The actual process to enlarge your photos is relatively easy, and you can do it using a variety of applications, some of which are built right into your computer's operating system. In other words, the process of increasing the resolution of your photos isn't complicated, nor does it even require you to spend a single penny in some cases. However, the method to upscale your photos matters more once you start zooming in to see the details, and even that may not be important depending on the intended use of the photo.
It's helpful to understand why you'd want to enlarge your photos before diving into the various ways you can do so. We agree that the base reason is that we want to take an image file with one resolution and increase it to a larger resolution, and that is the very definition of enlarging an image. So, what are some of the reasons for needing to enlarge, or upscale, a photo?
Cropping is one of the most common edits photographers make during post-processing. It's one of the first steps I take when editing my landscape photography because my priority is to establish the photo's composition. In some cases, I have to apply heavy cropping if my desired composition, or the primary focus point, is too small or far in the distance. That often happens when I don't pair the ideal lens and focal length with the desired composition. As a result, my post-cropped photos tend to lose a lot of resolution, and upscaling is the only way to regain it. When you finish this article and video, I recommend checking out this article on cropping by my colleague, Hillary Fox.
One of the highlights of my photography career was when Time magazine and Google licensed my photo to display on the giant NASDAQ digital billboard in New York's Times Square. As you can imagine, the resolution requirements were strict, and I had to apply a significant upscale to meet their needs. The same upscaling requirements are valid for photographers who need to print their work for large posters or billboards.
The state of mobile photography has come a long way over the past decade. I'm constantly amazed at what I can achieve with that slab of glass, metal, and circuity in my pocket. Despite some smartphones pushing the boundaries of megapixel counts with their sensors, the image file output often requires much work when upscaling to achieve a larger resolution. That is especially true with the Apple iPhone and its 12-megapixel sensor.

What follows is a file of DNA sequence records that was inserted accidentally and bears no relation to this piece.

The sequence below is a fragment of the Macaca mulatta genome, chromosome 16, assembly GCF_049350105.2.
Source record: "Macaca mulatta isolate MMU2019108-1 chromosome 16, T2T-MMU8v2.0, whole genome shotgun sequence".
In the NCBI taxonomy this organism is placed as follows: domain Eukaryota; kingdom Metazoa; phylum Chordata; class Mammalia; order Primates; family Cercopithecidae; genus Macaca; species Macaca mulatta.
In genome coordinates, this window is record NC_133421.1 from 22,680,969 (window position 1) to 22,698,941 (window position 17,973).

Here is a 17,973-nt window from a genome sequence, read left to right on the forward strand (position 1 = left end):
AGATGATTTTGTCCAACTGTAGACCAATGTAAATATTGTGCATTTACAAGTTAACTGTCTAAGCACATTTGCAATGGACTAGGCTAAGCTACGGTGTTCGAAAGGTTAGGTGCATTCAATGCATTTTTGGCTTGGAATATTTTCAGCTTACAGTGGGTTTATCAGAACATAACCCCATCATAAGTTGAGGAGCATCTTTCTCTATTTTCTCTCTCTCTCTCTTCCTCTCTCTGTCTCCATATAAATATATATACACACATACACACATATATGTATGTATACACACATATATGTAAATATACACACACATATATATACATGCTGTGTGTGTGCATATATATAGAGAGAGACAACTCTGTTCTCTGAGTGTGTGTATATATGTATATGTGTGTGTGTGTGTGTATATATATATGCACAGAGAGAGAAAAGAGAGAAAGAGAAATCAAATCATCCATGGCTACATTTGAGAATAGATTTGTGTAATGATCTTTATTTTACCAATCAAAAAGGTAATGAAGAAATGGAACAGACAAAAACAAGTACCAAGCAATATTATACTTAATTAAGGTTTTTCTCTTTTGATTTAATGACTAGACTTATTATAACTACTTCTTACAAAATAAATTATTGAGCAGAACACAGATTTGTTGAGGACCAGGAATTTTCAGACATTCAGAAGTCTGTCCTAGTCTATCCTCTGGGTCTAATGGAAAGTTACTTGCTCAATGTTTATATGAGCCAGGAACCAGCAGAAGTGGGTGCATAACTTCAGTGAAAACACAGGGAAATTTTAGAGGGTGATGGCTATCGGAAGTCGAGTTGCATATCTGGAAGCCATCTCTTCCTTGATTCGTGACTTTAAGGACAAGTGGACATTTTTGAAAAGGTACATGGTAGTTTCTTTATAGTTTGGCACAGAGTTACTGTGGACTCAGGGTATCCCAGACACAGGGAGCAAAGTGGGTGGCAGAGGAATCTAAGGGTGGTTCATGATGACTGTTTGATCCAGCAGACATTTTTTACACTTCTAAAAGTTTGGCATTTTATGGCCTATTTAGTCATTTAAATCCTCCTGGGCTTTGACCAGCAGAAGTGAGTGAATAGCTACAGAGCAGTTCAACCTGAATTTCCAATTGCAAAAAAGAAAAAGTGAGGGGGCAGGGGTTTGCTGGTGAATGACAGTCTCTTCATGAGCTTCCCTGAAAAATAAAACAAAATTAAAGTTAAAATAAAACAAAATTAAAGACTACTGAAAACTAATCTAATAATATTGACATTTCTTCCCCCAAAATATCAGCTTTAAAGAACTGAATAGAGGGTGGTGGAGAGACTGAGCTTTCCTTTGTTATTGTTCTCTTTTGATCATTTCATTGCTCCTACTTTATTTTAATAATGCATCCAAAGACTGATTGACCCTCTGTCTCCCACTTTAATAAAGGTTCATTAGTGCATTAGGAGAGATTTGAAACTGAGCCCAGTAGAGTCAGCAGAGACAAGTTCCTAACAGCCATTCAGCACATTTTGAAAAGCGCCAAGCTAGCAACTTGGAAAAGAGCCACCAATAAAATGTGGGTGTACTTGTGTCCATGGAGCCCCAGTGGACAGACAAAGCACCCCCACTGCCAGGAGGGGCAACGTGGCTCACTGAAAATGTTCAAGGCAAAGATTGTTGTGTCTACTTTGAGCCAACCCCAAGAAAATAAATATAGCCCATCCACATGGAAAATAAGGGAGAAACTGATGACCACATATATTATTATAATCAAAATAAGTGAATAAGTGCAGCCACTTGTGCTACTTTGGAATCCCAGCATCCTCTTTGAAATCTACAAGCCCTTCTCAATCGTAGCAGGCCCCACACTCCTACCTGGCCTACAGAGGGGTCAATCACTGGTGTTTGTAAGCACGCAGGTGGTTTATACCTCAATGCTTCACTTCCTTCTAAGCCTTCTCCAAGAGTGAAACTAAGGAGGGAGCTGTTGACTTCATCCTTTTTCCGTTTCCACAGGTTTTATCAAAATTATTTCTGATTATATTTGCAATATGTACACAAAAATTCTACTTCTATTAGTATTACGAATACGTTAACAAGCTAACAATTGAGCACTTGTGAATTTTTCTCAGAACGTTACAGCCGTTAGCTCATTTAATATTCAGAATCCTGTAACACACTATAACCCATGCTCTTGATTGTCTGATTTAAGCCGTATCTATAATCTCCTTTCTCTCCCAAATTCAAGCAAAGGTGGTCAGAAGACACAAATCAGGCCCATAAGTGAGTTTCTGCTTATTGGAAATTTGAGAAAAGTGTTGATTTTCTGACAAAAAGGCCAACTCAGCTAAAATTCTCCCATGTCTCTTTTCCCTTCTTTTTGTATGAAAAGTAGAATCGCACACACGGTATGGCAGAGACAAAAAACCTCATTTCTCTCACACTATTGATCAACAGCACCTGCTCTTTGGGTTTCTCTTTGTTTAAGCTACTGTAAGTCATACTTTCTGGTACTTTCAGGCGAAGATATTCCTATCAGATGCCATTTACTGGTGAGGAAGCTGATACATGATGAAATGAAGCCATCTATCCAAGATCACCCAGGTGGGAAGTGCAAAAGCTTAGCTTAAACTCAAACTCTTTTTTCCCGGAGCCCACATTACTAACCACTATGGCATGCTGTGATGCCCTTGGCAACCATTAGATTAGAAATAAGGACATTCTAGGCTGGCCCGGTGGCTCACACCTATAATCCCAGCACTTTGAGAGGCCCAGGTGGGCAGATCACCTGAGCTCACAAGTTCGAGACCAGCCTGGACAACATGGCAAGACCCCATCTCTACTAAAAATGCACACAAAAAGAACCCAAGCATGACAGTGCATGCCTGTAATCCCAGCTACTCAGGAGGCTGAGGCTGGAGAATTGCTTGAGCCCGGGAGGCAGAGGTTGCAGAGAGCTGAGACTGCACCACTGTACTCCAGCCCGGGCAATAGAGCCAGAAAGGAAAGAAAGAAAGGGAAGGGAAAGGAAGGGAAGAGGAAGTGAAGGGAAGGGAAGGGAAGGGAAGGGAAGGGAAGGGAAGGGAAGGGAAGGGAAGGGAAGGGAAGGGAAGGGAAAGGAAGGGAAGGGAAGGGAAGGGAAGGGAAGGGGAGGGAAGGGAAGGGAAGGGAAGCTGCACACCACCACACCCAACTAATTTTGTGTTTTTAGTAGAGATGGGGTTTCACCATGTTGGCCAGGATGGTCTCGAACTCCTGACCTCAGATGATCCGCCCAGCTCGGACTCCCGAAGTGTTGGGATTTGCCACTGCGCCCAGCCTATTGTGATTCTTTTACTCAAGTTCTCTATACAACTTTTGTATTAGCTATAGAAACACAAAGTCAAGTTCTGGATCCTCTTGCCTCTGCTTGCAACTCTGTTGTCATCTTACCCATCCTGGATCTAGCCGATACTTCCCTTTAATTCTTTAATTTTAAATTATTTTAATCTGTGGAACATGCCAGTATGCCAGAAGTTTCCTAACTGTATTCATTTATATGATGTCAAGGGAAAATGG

Now that you understand why you may want to enlarge your photos, let's see how some upscaling methods are better than others. And since this is the Topaz Labs Learning Center, we believe the very best option to enlarge your photos without losing quality is [SPOILER ALERT] to use Gigapixel AI.
It's important to remember that enlarging your photo is more than just increasing the resolution of your image file. The best upscaling methods will also preserve and enhance details that tend to get lost during this process.
Let's look at this photo of a koala I took in Australia.
I ended up applying a strong crop to the photo because I wanted to focus on the koala's face while also reducing its cluttered surroundings. Cropping my photo reduced the resolution from 22.1-megapixels to just over 2-megapixels, and my goal is to upscale it to be six times larger. The first method I applied was to use Photoshop's upscaling utility, and the output file now has a resolution of 74.7-megapixels.
Next, I sent the same photo to Gigapixel AI and used the "Very Compressed" AI model to apply the same 6-factor resolution upscale. The first thing I immediately notice is the improved details throughout the image.
As you can see, there is no contest between the two results, and Gigapixel AI clearly provides superior quality when enlarging your photos.
In this video, I will share my editing workflow using Gigapixel AI to enlarge another photo I took in Cuba several years ago. In the end, I'll compare the upscaling results of Adobe Photoshop, Apple Preview, and Gigapixel AI.
Visit our product page for Gigapixel AI and click on the "Try for Free" button to download free trials that never expire.